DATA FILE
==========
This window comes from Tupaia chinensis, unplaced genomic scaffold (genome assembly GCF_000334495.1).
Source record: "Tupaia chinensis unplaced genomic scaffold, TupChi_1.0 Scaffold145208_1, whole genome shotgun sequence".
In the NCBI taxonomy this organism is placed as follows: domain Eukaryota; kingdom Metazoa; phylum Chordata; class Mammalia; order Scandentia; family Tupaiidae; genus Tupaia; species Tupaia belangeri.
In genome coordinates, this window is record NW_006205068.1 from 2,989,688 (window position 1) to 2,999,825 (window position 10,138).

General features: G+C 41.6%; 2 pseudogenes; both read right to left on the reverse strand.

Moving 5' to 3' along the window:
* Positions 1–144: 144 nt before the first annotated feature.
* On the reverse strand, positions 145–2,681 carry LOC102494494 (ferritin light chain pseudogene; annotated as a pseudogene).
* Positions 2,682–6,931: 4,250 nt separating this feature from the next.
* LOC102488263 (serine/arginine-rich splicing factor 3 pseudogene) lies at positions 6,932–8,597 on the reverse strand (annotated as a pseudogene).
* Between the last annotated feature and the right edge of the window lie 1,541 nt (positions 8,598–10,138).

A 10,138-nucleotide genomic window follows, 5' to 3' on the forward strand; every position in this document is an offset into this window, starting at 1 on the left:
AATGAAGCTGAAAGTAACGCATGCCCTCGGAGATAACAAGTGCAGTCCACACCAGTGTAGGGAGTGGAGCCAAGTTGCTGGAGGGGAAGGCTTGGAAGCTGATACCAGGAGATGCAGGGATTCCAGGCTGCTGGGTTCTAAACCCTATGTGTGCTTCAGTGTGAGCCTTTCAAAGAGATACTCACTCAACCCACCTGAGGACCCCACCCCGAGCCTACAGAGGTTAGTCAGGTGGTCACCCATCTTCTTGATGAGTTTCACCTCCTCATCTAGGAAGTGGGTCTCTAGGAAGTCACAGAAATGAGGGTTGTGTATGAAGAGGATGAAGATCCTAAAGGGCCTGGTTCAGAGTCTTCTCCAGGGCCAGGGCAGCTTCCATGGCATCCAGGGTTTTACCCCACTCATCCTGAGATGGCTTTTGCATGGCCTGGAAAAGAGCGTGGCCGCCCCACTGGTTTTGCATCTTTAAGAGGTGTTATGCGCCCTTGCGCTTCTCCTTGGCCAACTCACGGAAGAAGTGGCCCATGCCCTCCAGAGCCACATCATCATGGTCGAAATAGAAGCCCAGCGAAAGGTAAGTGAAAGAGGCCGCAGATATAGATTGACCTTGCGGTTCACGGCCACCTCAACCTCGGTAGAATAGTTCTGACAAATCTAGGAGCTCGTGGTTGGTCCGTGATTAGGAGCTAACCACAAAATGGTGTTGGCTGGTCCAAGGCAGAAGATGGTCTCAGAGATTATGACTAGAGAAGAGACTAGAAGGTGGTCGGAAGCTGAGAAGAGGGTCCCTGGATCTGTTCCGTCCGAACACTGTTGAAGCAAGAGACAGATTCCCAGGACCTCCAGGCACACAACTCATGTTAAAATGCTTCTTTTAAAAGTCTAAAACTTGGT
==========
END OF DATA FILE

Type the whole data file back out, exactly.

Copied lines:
This window comes from Tupaia chinensis, unplaced genomic scaffold (genome assembly GCF_000334495.1).
Source record: "Tupaia chinensis unplaced genomic scaffold, TupChi_1.0 Scaffold145208_1, whole genome shotgun sequence".
In the NCBI taxonomy this organism is placed as follows: domain Eukaryota; kingdom Metazoa; phylum Chordata; class Mammalia; order Scandentia; family Tupaiidae; genus Tupaia; species Tupaia belangeri.
In genome coordinates, this window is record NW_006205068.1 from 2,989,688 (window position 1) to 2,999,825 (window position 10,138).

General features: G+C 41.6%; 2 pseudogenes; both read right to left on the reverse strand.

Moving 5' to 3' along the window:
* Positions 1–144: 144 nt before the first annotated feature.
* On the reverse strand, positions 145–2,681 carry LOC102494494 (ferritin light chain pseudogene; annotated as a pseudogene).
* Positions 2,682–6,931: 4,250 nt separating this feature from the next.
* LOC102488263 (serine/arginine-rich splicing factor 3 pseudogene) lies at positions 6,932–8,597 on the reverse strand (annotated as a pseudogene).
* Between the last annotated feature and the right edge of the window lie 1,541 nt (positions 8,598–10,138).

A 10,138-nucleotide genomic window follows, 5' to 3' on the forward strand; every position in this document is an offset into this window, starting at 1 on the left:
AATGAAGCTGAAAGTAACGCATGCCCTCGGAGATAACAAGTGCAGTCCACACCAGTGTAGGGAGTGGAGCCAAGTTGCTGGAGGGGAAGGCTTGGAAGCTGATACCAGGAGATGCAGGGATTCCAGGCTGCTGGGTTCTAAACCCTATGTGTGCTTCAGTGTGAGCCTTTCAAAGAGATACTCACTCAACCCACCTGAGGACCCCACCCCGAGCCTACAGAGGTTAGTCAGGTGGTCACCCATCTTCTTGATGAGTTTCACCTCCTCATCTAGGAAGTGGGTCTCTAGGAAGTCACAGAAATGAGGGTTGTGTATGAAGAGGATGAAGATCCTAAAGGGCCTGGTTCAGAGTCTTCTCCAGGGCCAGGGCAGCTTCCATGGCATCCAGGGTTTTACCCCACTCATCCTGAGATGGCTTTTGCATGGCCTGGAAAAGAGCGTGGCCGCCCCACTGGTTTTGCATCTTTAAGAGGTGTTATGCGCCCTTGCGCTTCTCCTTGGCCAACTCACGGAAGAAGTGGCCCATGCCCTCCAGAGCCACATCATCATGGTCGAAATAGAAGCCCAGCGAAAGGTAAGTGAAAGAGGCCGCAGATATAGATTGACCTTGCGGTTCACGGCCACCTCAACCTCGGTAGAATAGTTCTGACAAATCTAGGAGCTCGTGGTTGGTCCGTGATTAGGAGCTAACCACAAAATGGTGTTGGCTGGTCCAAGGCAGAAGATGGTCTCAGAGATTATGACTAGAGAAGAGACTAGAAGGTGGTCGGAAGCTGAGAAGAGGGTCCCTGGATCTGTTCCGTCCGAACACTGTTGAAGCAAGAGACAGATTCCCAGGACCTCCAGGCACACAACTCATGTTAAAATGCTTCTTTTAAAAGTCTAAAACTTGGT